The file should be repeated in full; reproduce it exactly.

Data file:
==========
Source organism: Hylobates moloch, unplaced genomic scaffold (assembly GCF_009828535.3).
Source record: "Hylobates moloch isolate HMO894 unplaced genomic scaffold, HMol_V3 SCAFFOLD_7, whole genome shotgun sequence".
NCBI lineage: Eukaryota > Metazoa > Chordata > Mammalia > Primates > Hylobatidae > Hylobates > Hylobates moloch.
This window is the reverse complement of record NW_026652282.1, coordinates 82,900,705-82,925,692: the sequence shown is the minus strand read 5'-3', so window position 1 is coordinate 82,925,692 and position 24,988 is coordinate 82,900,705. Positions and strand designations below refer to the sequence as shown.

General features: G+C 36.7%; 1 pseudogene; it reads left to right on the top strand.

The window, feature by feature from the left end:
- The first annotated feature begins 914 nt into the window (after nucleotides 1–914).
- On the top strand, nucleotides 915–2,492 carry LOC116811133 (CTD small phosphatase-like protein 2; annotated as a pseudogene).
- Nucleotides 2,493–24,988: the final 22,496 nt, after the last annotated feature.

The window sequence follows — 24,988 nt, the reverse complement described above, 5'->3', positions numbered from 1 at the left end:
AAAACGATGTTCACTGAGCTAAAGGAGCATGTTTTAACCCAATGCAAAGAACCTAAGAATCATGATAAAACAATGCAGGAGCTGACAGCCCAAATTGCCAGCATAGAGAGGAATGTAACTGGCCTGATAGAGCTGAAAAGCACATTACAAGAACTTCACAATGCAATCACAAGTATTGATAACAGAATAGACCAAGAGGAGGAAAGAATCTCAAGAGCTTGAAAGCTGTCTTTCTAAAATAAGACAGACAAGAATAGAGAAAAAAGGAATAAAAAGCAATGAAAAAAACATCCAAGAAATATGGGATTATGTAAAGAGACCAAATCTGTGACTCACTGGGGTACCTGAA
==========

Source organism: Hylobates moloch, unplaced genomic scaffold (assembly GCF_009828535.3).
Source record: "Hylobates moloch isolate HMO894 unplaced genomic scaffold, HMol_V3 SCAFFOLD_7, whole genome shotgun sequence".
NCBI lineage: Eukaryota > Metazoa > Chordata > Mammalia > Primates > Hylobatidae > Hylobates > Hylobates moloch.
This window is the reverse complement of record NW_026652282.1, coordinates 82,900,705-82,925,692: the sequence shown is the minus strand read 5'-3', so window position 1 is coordinate 82,925,692 and position 24,988 is coordinate 82,900,705. Positions and strand designations below refer to the sequence as shown.

General features: G+C 36.7%; 1 pseudogene; it reads left to right on the top strand.

The window, feature by feature from the left end:
- The first annotated feature begins 914 nt into the window (after nucleotides 1–914).
- On the top strand, nucleotides 915–2,492 carry LOC116811133 (CTD small phosphatase-like protein 2; annotated as a pseudogene).
- Nucleotides 2,493–24,988: the final 22,496 nt, after the last annotated feature.

The window sequence follows — 24,988 nt, the reverse complement described above, 5'->3', positions numbered from 1 at the left end:
AAAACGATGTTCACTGAGCTAAAGGAGCATGTTTTAACCCAATGCAAAGAACCTAAGAATCATGATAAAACAATGCAGGAGCTGACAGCCCAAATTGCCAGCATAGAGAGGAATGTAACTGGCCTGATAGAGCTGAAAAGCACATTACAAGAACTTCACAATGCAATCACAAGTATTGATAACAGAATAGACCAAGAGGAGGAAAGAATCTCAAGAGCTTGAAAGCTGTCTTTCTAAAATAAGACAGACAAGAATAGAGAAAAAAGGAATAAAAAGCAATGAAAAAAACATCCAAGAAATATGGGATTATGTAAAGAGACCAAATCTGTGACTCACTGGGGTACCTGAA